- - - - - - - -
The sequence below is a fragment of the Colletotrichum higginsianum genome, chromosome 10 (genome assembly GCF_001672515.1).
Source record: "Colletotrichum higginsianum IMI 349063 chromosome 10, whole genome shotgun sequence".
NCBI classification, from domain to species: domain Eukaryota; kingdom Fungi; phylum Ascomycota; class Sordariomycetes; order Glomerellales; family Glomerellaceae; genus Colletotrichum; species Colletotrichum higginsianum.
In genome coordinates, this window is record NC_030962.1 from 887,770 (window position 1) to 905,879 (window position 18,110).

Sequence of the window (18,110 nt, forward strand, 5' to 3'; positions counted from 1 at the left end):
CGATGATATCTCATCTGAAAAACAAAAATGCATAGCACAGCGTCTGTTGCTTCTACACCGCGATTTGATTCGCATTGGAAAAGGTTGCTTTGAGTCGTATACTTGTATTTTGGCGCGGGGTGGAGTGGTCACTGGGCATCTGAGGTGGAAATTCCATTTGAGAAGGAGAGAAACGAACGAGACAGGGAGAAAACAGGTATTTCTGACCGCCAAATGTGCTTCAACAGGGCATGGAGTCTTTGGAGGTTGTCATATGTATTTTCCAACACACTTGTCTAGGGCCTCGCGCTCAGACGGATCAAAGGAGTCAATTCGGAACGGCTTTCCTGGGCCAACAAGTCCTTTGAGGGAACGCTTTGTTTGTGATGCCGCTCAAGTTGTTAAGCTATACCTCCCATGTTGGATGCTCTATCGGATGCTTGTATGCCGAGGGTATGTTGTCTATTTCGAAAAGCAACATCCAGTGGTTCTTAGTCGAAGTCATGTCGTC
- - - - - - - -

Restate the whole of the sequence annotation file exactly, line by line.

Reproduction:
The sequence below is a fragment of the Colletotrichum higginsianum genome, chromosome 10 (genome assembly GCF_001672515.1).
Source record: "Colletotrichum higginsianum IMI 349063 chromosome 10, whole genome shotgun sequence".
NCBI classification, from domain to species: domain Eukaryota; kingdom Fungi; phylum Ascomycota; class Sordariomycetes; order Glomerellales; family Glomerellaceae; genus Colletotrichum; species Colletotrichum higginsianum.
In genome coordinates, this window is record NC_030962.1 from 887,770 (window position 1) to 905,879 (window position 18,110).

Sequence of the window (18,110 nt, forward strand, 5' to 3'; positions counted from 1 at the left end):
CGATGATATCTCATCTGAAAAACAAAAATGCATAGCACAGCGTCTGTTGCTTCTACACCGCGATTTGATTCGCATTGGAAAAGGTTGCTTTGAGTCGTATACTTGTATTTTGGCGCGGGGTGGAGTGGTCACTGGGCATCTGAGGTGGAAATTCCATTTGAGAAGGAGAGAAACGAACGAGACAGGGAGAAAACAGGTATTTCTGACCGCCAAATGTGCTTCAACAGGGCATGGAGTCTTTGGAGGTTGTCATATGTATTTTCCAACACACTTGTCTAGGGCCTCGCGCTCAGACGGATCAAAGGAGTCAATTCGGAACGGCTTTCCTGGGCCAACAAGTCCTTTGAGGGAACGCTTTGTTTGTGATGCCGCTCAAGTTGTTAAGCTATACCTCCCATGTTGGATGCTCTATCGGATGCTTGTATGCCGAGGGTATGTTGTCTATTTCGAAAAGCAACATCCAGTGGTTCTTAGTCGAAGTCATGTCGTC